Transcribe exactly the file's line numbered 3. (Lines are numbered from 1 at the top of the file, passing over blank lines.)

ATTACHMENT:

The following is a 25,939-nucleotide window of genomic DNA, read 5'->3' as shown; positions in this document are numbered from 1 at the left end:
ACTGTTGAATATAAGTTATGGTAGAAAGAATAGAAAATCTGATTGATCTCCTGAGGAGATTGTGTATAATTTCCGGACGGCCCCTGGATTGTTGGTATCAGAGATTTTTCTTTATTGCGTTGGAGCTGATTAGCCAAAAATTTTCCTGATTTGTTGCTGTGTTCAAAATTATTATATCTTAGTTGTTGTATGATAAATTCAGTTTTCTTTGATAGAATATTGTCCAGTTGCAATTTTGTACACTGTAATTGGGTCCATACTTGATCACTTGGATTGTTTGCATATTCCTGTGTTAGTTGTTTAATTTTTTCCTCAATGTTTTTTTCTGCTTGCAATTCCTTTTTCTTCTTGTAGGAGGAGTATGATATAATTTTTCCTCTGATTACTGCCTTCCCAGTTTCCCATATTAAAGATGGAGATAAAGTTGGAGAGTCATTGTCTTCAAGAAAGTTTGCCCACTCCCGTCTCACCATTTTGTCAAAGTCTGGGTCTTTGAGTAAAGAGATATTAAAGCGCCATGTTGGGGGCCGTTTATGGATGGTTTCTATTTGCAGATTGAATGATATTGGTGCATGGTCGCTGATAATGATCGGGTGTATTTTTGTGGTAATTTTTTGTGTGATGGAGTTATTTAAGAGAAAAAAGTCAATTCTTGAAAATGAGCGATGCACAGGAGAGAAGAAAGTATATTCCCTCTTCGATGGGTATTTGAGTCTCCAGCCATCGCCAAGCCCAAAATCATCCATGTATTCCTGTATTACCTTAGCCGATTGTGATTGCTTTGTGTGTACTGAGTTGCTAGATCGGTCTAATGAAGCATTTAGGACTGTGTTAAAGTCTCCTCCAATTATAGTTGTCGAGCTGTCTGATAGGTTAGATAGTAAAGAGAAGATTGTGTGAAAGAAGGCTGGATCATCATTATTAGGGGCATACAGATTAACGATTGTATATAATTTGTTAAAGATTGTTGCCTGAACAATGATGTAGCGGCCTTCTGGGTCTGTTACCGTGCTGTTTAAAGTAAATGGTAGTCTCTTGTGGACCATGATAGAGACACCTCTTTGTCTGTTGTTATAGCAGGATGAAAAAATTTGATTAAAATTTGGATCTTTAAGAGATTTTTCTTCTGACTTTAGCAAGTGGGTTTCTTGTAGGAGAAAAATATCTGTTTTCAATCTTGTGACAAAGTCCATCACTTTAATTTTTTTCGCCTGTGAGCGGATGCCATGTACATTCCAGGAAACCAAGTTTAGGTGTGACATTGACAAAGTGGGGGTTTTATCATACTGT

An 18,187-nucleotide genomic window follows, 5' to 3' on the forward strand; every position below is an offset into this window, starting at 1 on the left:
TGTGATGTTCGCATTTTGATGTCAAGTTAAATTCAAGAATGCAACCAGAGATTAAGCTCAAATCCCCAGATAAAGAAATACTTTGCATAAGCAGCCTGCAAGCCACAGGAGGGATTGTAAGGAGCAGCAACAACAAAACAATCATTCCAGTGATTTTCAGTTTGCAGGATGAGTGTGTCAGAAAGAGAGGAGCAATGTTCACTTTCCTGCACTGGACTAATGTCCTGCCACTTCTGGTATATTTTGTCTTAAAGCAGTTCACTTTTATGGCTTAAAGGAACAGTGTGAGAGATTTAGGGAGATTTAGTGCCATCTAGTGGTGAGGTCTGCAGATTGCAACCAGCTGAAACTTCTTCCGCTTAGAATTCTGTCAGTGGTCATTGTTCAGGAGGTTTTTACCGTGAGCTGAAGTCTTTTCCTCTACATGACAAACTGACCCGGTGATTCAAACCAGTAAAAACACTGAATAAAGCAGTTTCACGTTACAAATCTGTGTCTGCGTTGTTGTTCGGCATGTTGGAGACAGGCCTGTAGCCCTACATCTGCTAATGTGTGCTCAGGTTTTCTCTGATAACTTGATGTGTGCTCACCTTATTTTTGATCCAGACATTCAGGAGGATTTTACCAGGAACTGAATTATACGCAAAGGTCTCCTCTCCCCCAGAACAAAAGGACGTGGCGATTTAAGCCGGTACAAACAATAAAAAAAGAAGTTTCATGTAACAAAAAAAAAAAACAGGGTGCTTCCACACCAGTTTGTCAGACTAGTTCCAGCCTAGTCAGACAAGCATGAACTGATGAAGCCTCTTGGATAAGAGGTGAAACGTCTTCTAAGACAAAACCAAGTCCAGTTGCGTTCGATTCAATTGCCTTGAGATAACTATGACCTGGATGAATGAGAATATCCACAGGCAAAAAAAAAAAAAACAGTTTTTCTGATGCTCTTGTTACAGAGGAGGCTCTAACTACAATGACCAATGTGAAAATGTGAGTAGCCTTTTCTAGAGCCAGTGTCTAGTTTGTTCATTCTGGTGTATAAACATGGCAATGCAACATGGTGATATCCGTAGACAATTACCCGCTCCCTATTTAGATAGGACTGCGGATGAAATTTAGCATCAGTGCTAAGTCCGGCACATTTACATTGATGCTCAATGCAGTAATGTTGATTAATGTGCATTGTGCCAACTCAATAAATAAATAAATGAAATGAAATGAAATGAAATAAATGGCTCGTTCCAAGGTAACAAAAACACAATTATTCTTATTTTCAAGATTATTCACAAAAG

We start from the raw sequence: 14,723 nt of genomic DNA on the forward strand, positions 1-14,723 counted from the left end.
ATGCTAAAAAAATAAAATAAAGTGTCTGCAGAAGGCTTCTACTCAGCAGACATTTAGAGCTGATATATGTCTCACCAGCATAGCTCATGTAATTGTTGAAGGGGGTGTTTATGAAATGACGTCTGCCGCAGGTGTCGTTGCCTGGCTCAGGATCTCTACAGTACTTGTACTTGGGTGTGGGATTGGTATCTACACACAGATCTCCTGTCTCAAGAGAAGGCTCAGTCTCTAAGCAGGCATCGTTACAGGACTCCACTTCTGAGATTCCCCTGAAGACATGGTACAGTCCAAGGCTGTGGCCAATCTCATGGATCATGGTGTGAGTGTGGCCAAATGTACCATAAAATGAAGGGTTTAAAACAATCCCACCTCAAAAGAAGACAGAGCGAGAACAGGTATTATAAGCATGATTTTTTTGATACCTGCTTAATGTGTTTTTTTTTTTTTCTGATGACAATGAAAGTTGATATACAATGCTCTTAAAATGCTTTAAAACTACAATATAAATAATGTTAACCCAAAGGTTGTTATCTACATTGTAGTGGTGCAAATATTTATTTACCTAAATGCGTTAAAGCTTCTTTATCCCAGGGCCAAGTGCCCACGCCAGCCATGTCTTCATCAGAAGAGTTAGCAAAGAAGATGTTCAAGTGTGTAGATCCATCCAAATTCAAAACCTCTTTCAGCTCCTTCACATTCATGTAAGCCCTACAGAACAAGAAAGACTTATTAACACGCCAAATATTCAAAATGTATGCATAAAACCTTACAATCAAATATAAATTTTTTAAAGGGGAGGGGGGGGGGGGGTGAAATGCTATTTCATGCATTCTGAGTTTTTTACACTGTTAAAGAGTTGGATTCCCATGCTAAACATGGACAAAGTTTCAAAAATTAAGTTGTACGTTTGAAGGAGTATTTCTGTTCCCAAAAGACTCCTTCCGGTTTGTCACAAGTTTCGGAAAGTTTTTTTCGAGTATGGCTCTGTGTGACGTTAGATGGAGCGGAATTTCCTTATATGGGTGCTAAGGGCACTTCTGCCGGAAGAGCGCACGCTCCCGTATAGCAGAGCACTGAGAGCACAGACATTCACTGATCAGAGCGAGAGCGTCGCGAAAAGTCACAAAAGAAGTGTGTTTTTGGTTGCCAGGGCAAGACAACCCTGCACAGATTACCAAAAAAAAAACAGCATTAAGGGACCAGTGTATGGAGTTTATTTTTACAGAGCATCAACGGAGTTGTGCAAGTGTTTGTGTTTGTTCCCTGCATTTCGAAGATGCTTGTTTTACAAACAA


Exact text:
An 18,187-nucleotide genomic window follows, 5' to 3' on the forward strand; every position below is an offset into this window, starting at 1 on the left: